The demo kit used is capable of transmitting a wakeup signal consisting of a 32-bit Manchester-coded ASK wakeup pattern with a data rate of 1.35 kbaud, repeating at intervals of one second. The transmitter is powered by two AA batteries, providing a relatively low power output. The wakeup receiver is programmed with this same Manchester code pattern. As this pattern is transmitted, the board listens for the signal. If a signal is received and the patterns match, it accepts the transmission.

The board can determine the received signal strength in the form of an RSSI value that is indicated with five LEDs on the receiver board; each bit is equivalent to 2 dB. This was the indicator used to gauge the distance of the transmission. Three other LEDs indicate on which axis the signal was received. The benefit of a 3-axis receiver is that no matter which orientation the transmitter and receiver are in, there is always a receiving antenna to capture RF energy.

There was no difference in the range of transmission at the two test depths. This distance was measured at approximately 1.85 m (6 feet).

The shore-based test took place at Great Salt Lake. This time, the test equipment was suspended below the surface of the water from two PVC poles (see Figure 3). The receiver was set at a fixed depth of approximately 6 cm (2.4 inches) below the surface. The second pole was used to lower the transmitter into the water and gradually extend the distance between the transmitter and the receiver until the RSSI indicator showed 0. Surprisingly, given the high saline content of the lake, the transmission distance was 1.5 m (5 feet).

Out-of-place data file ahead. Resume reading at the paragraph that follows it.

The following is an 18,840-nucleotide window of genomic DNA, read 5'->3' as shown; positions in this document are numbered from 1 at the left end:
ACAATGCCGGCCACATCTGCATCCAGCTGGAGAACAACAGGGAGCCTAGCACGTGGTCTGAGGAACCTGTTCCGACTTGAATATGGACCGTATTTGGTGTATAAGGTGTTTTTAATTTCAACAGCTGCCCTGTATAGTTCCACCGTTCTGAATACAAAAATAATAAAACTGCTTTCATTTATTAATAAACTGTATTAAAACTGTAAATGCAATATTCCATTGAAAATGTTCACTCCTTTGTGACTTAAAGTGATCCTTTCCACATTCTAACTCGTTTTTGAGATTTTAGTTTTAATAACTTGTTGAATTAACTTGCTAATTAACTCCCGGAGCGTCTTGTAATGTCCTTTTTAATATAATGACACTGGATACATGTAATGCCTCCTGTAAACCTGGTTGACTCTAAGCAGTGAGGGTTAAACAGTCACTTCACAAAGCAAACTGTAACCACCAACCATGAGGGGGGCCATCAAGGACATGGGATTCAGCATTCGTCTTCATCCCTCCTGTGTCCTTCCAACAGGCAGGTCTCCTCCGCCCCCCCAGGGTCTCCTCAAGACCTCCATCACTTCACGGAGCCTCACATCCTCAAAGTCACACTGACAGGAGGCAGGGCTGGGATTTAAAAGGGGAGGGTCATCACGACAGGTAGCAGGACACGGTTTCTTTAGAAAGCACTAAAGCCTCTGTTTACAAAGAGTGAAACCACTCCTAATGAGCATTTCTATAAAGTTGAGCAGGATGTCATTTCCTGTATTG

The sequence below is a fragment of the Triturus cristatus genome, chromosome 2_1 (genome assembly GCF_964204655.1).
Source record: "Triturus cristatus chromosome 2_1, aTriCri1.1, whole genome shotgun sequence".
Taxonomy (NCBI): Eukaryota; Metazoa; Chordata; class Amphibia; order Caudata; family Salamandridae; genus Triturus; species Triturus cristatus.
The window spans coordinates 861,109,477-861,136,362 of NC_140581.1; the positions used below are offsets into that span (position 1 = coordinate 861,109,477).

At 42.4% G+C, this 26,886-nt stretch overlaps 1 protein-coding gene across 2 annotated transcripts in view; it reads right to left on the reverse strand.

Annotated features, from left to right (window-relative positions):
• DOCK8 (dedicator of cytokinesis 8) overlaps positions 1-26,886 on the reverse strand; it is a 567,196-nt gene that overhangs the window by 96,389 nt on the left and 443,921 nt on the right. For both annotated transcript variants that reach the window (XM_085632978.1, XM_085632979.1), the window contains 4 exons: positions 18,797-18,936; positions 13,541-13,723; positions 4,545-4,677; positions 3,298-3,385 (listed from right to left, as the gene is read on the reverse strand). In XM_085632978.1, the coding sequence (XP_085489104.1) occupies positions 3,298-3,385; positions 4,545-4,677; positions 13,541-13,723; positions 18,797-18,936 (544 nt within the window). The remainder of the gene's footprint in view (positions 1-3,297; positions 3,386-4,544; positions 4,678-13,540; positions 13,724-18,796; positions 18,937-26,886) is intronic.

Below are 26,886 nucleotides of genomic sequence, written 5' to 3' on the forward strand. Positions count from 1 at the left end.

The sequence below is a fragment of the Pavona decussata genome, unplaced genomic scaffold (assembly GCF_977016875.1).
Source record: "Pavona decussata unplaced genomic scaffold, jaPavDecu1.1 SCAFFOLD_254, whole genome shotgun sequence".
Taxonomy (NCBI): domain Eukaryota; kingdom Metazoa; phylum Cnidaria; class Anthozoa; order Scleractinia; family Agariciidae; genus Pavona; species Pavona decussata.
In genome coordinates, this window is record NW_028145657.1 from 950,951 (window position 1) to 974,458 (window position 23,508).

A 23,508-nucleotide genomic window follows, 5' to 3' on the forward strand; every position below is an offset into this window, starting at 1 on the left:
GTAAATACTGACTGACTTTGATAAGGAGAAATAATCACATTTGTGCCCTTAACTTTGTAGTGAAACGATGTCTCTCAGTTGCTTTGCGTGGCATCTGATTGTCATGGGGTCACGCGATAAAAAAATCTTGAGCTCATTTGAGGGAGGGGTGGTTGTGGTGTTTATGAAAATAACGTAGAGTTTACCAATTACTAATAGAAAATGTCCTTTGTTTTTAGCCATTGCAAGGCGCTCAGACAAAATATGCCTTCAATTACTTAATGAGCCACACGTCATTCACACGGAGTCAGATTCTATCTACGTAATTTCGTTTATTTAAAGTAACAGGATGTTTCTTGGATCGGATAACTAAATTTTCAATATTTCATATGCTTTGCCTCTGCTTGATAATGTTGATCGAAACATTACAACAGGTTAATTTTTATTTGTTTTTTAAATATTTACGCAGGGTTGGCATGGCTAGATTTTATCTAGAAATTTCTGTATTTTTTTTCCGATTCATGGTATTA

Based on the results of the two tests, it seems reasonable to conclude that RF transmission under water over a short distance is possible using commercial off-the-shelf RF ICs available today. Given that the transmitted power of the test setup was limited by the small power output available from the batteries, it is also reasonable to conclude that a greater distance would be achievable with modified equipment.

Applications for Underwater RF

The low-power demo kits can transmit a wakeup signal that repeats at intervals of one second.

It is possible to envision a wide range of applications for underwater RF devices. In fact, hydrologists from the United States Geological Survey (USGS) encountered during the testing at Great Salt Lake described their requirement for submerged sensor arrays that do not require tethering to a surface buoy for data collection. Such a sensor array could be realized using the technology described in this article.

Other potential applications could include wireless monitoring equipment for SCUBA gear, and a simple “buddy call system” to allow a pair of divers to alert one another when visual cues are obscured by lack of eye contact or poor visibility. The 3-axis topology of the system could support the provision of indicators to point the receiver towards the transmitter. With a transmitter and receiver, both interfaced to simple microcontrollers, an effective underwater RF communications system can be implemented, with transmission range up to 1.8 m possible.

This article was written by Mark Hoferitza, Field Applications Engineer at austria microsystems AG, Unterpremstaetten, Austria. For more information, Click Here